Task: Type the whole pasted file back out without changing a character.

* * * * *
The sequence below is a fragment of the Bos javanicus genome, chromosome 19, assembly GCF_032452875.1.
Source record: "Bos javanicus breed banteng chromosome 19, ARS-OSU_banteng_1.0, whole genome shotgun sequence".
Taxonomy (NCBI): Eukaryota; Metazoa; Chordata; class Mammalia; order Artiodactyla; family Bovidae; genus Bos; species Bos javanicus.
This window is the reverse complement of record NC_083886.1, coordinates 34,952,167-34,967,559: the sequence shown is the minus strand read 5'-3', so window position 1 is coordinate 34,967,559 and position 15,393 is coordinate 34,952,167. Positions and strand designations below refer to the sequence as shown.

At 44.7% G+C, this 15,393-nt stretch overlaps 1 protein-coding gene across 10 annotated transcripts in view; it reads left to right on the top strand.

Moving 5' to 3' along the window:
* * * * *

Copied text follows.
The sequence below is a fragment of the Bos javanicus genome, chromosome 19, assembly GCF_032452875.1.
Source record: "Bos javanicus breed banteng chromosome 19, ARS-OSU_banteng_1.0, whole genome shotgun sequence".
Taxonomy (NCBI): Eukaryota; Metazoa; Chordata; class Mammalia; order Artiodactyla; family Bovidae; genus Bos; species Bos javanicus.
This window is the reverse complement of record NC_083886.1, coordinates 34,952,167-34,967,559: the sequence shown is the minus strand read 5'-3', so window position 1 is coordinate 34,967,559 and position 15,393 is coordinate 34,952,167. Positions and strand designations below refer to the sequence as shown.

At 44.7% G+C, this 15,393-nt stretch overlaps 1 protein-coding gene across 10 annotated transcripts in view; it reads left to right on the top strand.

Moving 5' to 3' along the window: